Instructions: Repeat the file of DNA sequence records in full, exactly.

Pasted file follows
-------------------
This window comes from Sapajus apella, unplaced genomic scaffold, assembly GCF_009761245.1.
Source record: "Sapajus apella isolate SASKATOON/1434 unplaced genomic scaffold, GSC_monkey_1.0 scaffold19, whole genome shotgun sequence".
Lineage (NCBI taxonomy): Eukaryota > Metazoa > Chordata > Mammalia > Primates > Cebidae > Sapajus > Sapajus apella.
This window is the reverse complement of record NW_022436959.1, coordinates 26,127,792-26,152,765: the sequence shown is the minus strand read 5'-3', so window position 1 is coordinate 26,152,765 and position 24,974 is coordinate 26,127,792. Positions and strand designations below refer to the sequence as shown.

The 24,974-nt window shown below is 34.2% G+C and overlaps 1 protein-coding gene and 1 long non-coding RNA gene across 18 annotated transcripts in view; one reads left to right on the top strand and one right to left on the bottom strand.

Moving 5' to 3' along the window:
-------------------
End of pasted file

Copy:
This window comes from Sapajus apella, unplaced genomic scaffold, assembly GCF_009761245.1.
Source record: "Sapajus apella isolate SASKATOON/1434 unplaced genomic scaffold, GSC_monkey_1.0 scaffold19, whole genome shotgun sequence".
Lineage (NCBI taxonomy): Eukaryota > Metazoa > Chordata > Mammalia > Primates > Cebidae > Sapajus > Sapajus apella.
This window is the reverse complement of record NW_022436959.1, coordinates 26,127,792-26,152,765: the sequence shown is the minus strand read 5'-3', so window position 1 is coordinate 26,152,765 and position 24,974 is coordinate 26,127,792. Positions and strand designations below refer to the sequence as shown.

The 24,974-nt window shown below is 34.2% G+C and overlaps 1 protein-coding gene and 1 long non-coding RNA gene across 18 annotated transcripts in view; one reads left to right on the top strand and one right to left on the bottom strand.

Moving 5' to 3' along the window: